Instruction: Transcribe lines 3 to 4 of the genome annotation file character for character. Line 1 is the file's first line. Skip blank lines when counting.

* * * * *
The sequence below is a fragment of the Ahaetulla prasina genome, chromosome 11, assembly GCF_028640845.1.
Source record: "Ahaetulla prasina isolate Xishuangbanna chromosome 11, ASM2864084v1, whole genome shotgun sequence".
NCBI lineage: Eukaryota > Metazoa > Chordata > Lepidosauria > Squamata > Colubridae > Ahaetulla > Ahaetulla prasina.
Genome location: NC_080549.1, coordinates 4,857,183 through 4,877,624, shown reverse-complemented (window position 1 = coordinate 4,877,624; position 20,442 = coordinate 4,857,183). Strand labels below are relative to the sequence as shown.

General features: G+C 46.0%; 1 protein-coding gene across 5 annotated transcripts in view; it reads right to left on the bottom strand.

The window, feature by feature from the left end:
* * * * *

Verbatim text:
NCBI lineage: Eukaryota > Metazoa > Chordata > Lepidosauria > Squamata > Colubridae > Ahaetulla > Ahaetulla prasina.
Genome location: NC_080549.1, coordinates 4,857,183 through 4,877,624, shown reverse-complemented (window position 1 = coordinate 4,877,624; position 20,442 = coordinate 4,857,183). Strand labels below are relative to the sequence as shown.